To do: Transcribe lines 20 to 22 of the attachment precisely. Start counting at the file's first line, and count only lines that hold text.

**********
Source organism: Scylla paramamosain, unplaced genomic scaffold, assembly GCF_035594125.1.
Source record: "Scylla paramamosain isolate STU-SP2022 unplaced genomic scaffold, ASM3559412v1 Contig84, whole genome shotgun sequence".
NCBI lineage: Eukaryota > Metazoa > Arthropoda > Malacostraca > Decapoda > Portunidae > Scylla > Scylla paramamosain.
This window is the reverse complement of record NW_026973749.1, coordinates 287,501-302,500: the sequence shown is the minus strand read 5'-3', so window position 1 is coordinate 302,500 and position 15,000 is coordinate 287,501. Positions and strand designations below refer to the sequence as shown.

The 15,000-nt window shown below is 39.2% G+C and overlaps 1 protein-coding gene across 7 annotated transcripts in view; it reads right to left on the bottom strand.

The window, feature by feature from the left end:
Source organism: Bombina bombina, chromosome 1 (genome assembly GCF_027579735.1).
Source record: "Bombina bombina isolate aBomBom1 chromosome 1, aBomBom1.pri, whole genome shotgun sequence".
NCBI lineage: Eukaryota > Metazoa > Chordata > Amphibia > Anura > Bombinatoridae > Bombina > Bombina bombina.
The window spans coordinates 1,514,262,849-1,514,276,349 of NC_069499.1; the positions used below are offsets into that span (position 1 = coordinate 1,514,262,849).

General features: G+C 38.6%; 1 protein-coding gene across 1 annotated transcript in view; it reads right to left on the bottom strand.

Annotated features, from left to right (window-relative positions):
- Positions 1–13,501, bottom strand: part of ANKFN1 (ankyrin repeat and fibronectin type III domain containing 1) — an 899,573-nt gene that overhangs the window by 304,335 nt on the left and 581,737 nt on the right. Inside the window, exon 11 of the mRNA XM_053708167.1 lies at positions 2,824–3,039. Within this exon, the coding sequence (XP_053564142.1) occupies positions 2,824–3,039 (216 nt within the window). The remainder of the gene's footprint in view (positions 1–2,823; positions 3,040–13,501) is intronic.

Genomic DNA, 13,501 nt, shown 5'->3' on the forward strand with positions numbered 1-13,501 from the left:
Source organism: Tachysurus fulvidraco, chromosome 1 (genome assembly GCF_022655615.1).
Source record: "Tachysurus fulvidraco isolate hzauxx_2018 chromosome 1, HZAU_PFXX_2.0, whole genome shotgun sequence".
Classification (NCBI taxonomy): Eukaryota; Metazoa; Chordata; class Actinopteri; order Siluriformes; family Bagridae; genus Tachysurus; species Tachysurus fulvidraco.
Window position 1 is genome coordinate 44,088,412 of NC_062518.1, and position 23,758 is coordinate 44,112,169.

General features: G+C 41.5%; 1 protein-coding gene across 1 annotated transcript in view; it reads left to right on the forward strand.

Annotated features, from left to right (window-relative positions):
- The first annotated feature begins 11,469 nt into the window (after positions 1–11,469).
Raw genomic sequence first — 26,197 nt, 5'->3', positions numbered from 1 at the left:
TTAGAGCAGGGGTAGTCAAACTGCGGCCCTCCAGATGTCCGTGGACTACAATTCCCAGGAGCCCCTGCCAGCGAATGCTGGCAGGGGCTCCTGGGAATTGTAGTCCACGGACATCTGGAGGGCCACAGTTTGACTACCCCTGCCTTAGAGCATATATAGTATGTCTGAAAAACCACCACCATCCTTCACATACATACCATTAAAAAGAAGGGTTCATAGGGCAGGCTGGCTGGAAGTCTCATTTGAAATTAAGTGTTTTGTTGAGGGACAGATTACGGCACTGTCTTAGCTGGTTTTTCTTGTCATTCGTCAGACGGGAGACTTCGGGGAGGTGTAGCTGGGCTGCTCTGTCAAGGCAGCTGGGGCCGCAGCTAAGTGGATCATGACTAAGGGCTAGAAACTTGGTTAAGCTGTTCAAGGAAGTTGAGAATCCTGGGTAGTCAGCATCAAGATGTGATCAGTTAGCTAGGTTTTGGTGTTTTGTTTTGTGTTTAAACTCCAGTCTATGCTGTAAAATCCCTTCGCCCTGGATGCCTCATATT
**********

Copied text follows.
Annotated features, from left to right (window-relative positions):
- The first annotated feature begins 11,469 nt into the window (after positions 1–11,469).
Raw genomic sequence first — 26,197 nt, 5'->3', positions numbered from 1 at the left: